But many of the candidates admit that the objective was to head for “greener pastures” ostensibly in Europe.
Before the Libyan crisis early this year, the North African country had served as one of the main conduits for sub-Saharan migrants heading clandestinely to Europe.
Several thousands of them were intercepted and repatriated to their countries of origin, but thousand succeeded in the endeavour while scored drowned when their makeshift boats capsized.
In an Interview with Radio France International on Monday, most of the migrants were from French-speaking countries especially neighbouring Niger, Mali and Cote d’Ivoire.
Many of the migrants explained that they had once lived in Libya and returned home with the advent of the crisis that led to the killing of the Libyan leader Muammar Gaddafi in October.
They explained that they had no fear of returning to Libya since they had no obnoxious objectives besides seeking jobs.
Reports said several trucks loaded with the migrants were waiting at the border between Niger and Libya to complete immigration procedures before entering.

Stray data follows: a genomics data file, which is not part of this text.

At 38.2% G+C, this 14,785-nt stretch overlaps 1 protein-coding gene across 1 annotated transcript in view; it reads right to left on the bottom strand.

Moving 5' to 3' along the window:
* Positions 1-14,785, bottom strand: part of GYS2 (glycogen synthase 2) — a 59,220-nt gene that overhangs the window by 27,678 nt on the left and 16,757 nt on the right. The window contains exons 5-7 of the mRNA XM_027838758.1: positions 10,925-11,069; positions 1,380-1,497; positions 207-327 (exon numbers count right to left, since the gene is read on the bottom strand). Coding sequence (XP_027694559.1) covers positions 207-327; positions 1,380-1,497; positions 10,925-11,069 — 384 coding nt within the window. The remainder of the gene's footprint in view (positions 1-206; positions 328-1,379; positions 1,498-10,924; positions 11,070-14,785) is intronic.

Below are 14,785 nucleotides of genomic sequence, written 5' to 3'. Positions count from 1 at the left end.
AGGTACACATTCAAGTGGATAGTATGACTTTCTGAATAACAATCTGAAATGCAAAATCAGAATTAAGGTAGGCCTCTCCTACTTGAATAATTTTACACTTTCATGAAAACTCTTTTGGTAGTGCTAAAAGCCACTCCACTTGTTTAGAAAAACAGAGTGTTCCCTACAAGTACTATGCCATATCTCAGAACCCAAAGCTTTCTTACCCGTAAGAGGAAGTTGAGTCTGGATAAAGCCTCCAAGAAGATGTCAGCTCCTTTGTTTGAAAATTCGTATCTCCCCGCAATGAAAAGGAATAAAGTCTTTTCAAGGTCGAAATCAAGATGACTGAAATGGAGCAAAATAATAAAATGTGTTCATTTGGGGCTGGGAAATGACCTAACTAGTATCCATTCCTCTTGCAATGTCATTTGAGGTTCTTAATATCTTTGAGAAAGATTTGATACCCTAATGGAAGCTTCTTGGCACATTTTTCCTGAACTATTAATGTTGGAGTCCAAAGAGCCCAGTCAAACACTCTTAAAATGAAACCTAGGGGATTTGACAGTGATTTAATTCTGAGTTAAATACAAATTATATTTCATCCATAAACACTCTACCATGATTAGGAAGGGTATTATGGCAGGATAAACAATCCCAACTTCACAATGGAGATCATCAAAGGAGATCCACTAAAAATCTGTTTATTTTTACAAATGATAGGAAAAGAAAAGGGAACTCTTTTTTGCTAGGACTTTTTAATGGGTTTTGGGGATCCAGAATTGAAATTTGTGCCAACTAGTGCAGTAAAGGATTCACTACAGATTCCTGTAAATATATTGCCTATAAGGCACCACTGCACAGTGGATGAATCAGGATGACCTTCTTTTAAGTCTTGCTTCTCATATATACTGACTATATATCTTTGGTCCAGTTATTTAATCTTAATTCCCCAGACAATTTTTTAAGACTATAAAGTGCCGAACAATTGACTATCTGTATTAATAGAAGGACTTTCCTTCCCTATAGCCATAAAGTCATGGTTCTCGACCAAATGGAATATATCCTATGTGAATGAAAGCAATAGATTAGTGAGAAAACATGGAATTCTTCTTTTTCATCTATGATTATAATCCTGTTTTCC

Some of migrants explained that they had travelled for two weeks to get to the Libyan border and had spent a fortune bribing police and immigration officials along the route.
They acquiesced that this period (cooler) of the year was the best to undertake the journey to Libya most of which entails driving hundreds of kilometers through the Sahara desert.
Radio France International said some of the migrants were being driven to the Libyan border in four-wheel drive jeeps stolen from Libyan during the crisis.
Millions of youths from the West African region are expected to head for the north African country where scores lost their lives when they attempted to fight along the pro-Gaddafi forces.
Thousands were successfully repatriated after they were arrested and later released by the new Libyan authorities through the auspices of the Organization of International Migration.